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Black History Month 2022

February 17, 2022

At a Glance

Looking at both the past and the present for lessons that inspire us, we asked Black leaders from across our organization to offer personal reflections about what Black History Month means to them.

At JFF, we’re spending Black History Month 2022 reflecting on the hard work that those who came before us put into the cause of advancing racial equity. We’re also celebrating the achievements of present-day leaders who are committed to building a society in which Black workers and learners have equitable opportunities to prosper.

Looking at both the past and the present for lessons that inspire us, we asked Black leaders from across our organization to offer personal reflections about what Black History Month means to them.

These reflections, which we have shared here, remind us that Black history is America’s history, and that Black prosperity is American prosperity. This Black History Month, we must remember that if we create conditions that allow Black people to thrive, we will create a society in which everyone can thrive.

Kristina Francis | Executive Director, JFFLabs

“Each day, each month, each year I am reminded of the genius of Black people. I reflect on Black leaders whose names and life contributions we know and those leaders who were (and are) quietly behind the scenes laboring to create access and opportunity. I am proud of JFF’s authentic desire to influence, design, and invest in meaningful and relevant change across the workforce and education systems. I look forward to leading and working with colleagues and partners on the inclusion of new technologies, programs, and models that intentionally help advance Black students, promote Black leaders, and position Black businesses for success.”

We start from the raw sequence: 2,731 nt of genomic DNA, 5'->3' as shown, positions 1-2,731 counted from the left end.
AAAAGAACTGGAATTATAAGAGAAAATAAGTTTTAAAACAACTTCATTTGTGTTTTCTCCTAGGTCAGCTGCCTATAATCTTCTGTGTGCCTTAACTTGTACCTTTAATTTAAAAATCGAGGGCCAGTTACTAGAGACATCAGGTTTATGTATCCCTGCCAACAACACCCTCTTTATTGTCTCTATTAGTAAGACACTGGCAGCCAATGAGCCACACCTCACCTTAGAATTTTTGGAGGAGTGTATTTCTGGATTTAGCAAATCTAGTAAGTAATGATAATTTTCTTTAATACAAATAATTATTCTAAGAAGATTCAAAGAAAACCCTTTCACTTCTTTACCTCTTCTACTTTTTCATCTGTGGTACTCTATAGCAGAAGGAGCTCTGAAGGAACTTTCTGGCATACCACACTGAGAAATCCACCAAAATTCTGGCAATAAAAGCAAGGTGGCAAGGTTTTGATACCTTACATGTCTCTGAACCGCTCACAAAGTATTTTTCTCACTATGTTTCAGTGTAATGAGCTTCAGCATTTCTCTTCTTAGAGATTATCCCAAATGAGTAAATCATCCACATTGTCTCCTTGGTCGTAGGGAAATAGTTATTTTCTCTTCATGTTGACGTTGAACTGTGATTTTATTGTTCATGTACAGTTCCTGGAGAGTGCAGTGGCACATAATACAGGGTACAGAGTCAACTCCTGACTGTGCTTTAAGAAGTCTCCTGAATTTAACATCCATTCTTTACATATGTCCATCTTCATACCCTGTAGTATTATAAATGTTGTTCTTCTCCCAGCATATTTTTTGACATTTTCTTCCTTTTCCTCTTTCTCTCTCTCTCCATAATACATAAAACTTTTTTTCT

Learn more about Kristina’s work here!

Michael Collins | Vice President

“Black History Month is a time for remembering. It is a time to hold on to the struggles and triumphs of my people from the Middle Passage to today. It is also a time of letting go of what no longer serves us on our journey to equality. As a Black nonprofit executive who has spent the past year working on strategies for economic advancement for Black learners and workers, I believe there are some universal beliefs that we need to let go of to achieve economic justice.”

Learn more about Michael’s work here!

Marcy Jenkins | Senior Director, IT

“Leading our IT department at JFF, I take pride in knowing that I am advancing a small piece of history for Black women in STEM. This month offers us a collective time of learning and reflection for those who have blazed trails ahead of us. I am inspired by Black women in STEM who have come before me and honored to be a part of this growing demographic. My hope is that my leadership, vision, and execution of JFF’s IT operations will help staff better execute the mission and will serve as an example for future generations of Black women in STEM.